Lieut. Howard Douglas survived a shipwreck off the southwest coast of Newfoundland in 1795.
In 1823 Douglas was appointed lieutenant-governor of New Brunswick.
He was elected to the British House of Commons in 1842.

Journal Provides Glimpse of Dangers at Sea
From the files of The Gazette December 11, 1997.

In October 1997, the Centre for Newfoundland Studies Archives acquired a bound, hand written manuscript from William Reese Company, New Haven, Conn. Generous financial assistance was provided by the Department of Canadian Heritage, through the Moveable Cultural Property Division of the Canadian Cultural Property Export Review Board to help repatriate this manuscript from the United States to Newfoundland. It contains 36 pages of text and is bound in dark blue cloth on paper covers with gilt lettering on the spine and the edges of the paper.

Excerpt from the manuscript of Lieut. Howard Douglas.
Courtesy of the Centre for Newfoundland Studies Archives (MF - 338), Memorial University of Newfoundland, St. John's, Newfoundland.
(34 KB).

The manuscript is a first hand account by Lieut. Howard Douglas of the Royal Artillery, a survivor of the wreck of the British ship Phillis off the southwest coast of Newfoundland in October 1795. It recounts, in harrowing detail, how the ship became caught up in a fall gale, which lasted several days and caused much death and destruction, before the ship broke apart in the rocky shoals near Little Bay Head, Cape Ray. A few of the passengers and crew managed to get ashore, but they had little in the way of food and clothing to sustain them and winter was fast approaching.

After a number of forays into the surrounding countryside proved there was no settlement nearby, the survivors soon realized their best possibility for rescue was a passing ship. They constructed a fire to be kept burning around the clock and hoisted a crude flag from a high point of land, hoping one or both would attract attention. They built a makeshift hut using wood washed ashore from the wrecked ship and made plans to spend the winter in that place. It was agreed that all would work for the common good.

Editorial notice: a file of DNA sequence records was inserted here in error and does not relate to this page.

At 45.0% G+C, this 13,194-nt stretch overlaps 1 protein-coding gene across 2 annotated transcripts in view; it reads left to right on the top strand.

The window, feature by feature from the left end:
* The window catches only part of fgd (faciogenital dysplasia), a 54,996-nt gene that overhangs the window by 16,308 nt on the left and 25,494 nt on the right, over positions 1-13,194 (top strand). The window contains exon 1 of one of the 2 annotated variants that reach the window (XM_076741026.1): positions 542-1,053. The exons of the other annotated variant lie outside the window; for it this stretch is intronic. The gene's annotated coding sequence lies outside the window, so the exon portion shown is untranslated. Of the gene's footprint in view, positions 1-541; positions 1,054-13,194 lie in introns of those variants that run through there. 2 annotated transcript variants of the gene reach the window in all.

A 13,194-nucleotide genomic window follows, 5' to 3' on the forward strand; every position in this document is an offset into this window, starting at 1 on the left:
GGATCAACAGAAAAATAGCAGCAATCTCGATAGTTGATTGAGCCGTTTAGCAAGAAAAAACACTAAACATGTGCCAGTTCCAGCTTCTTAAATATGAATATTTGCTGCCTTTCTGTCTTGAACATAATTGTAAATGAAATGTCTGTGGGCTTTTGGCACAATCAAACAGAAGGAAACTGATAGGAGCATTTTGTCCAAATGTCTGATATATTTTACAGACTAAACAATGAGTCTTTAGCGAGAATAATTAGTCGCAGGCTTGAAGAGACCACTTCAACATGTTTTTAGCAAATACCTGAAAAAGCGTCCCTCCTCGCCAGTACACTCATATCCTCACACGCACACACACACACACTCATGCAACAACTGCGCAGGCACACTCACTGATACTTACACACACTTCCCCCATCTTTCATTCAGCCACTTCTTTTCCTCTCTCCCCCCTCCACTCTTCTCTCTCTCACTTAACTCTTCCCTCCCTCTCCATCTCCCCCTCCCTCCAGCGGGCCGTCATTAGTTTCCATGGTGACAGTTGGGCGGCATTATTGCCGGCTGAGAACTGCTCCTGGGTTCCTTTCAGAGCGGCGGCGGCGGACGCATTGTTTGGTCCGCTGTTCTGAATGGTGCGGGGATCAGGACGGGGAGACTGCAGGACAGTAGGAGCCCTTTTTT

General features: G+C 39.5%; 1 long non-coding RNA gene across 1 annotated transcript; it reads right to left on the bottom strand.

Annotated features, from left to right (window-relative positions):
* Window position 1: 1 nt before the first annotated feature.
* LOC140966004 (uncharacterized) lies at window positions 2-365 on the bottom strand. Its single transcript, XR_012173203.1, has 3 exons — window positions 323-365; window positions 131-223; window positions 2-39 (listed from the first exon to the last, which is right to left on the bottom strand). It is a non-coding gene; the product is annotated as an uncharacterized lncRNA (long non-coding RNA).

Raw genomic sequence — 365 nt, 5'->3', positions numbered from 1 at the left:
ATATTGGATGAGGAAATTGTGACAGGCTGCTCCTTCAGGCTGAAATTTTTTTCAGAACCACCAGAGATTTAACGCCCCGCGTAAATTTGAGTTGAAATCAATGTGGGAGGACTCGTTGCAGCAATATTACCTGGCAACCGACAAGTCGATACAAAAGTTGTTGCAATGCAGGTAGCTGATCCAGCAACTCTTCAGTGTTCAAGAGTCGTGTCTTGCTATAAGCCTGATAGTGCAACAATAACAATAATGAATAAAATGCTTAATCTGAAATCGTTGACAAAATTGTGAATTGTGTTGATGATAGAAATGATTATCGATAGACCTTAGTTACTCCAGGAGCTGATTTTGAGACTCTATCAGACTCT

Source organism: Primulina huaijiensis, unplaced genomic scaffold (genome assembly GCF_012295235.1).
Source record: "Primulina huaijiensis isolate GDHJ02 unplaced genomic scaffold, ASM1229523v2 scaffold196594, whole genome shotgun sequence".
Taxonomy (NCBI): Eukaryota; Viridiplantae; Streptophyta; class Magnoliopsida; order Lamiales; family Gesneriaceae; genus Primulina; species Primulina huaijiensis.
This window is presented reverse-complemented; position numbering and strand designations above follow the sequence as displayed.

The survivors had been ashore for about two weeks when a number of foreign seaman, joined by one or two others, separated from the main party. They confiscated a barrel of salted pork and a cask of wine which had washed ashore. Before the main party could organize an attack on these renegades it was rescued by a Newfoundland schooner which took the survivors down the coast to Great Jervais at the entrance to Hermitage Bay.

Howard Douglas was born in Gosport, England, on Jan. 23, 1776, the son of Sir Charles Douglas and Sarah Wood. He spent his childhood in Edinburgh with his aunt, Helena Baillie, before entering the Royal Military Academy at Woolwich, graduating on Jan. 1, 1794, with the rank of second lieutenant in the Royal Artillery.

After a tour of duty in the north of England, in the summer of 1795 Douglas was made senior officer of a detachment of troops bound for Quebec aboard the transport ship Phillis. They sailed from the port at Cowes in the Isle of Wight on Aug. 25. Six weeks later the lucky ones made it to shore on the coast of Newfoundland.

Douglas and his companions spent the winter at Great Jervais; in the spring they obtained passage to Halifax. After three months there Douglas went on to Quebec City where he spent the summer on active duty. He then spent two years in Kingston, Ont., before returning to England in 1798. In England he served in a number of military capacities and wrote and published extensively on military strategies and defences. He rose steadily through the ranks, culminating in 1821 with his appointment as major general.

On March 27, 1823, Douglas was appointed lieutenant-governor and commander in chief of New Brunswick, a position he occupied until Feb. 19, 1831. During his tenure of office, he did much to assist the development of New Brunswick: founding the University of New Brunswick; assisting the construction of a new Government House; advancing municipal and county government; re organizing the local militia; advocating education for native children in their family environment; and promoting agriculture and the construction of roads and lighthouses. He was a strong advocate of the value of the North American colonies and lobbied hard on their behalf in England during the decades following his return there in 1831. He saw free trade as a detriment to their economic development and argued for stronger, not less, tariff protection.

One place Douglas presented his ideas on the North American colonies was in the British House of Commons. After two unsuccessful attempts, he was elected MP for Liverpool in 1842 and served for five years. He continued to write and publish.

While in Quebec City, Douglas fathered a daughter, but he did not marry the child's mother. He married Anne Dundas of Edinburgh in January 1799; they were the parents of three daughters and six sons. Among the many honors he received was a knighthood bestowed in 1821. Douglas died at Tunbridge Wells, England, on Nov. 9, 1861.

November, 2000.

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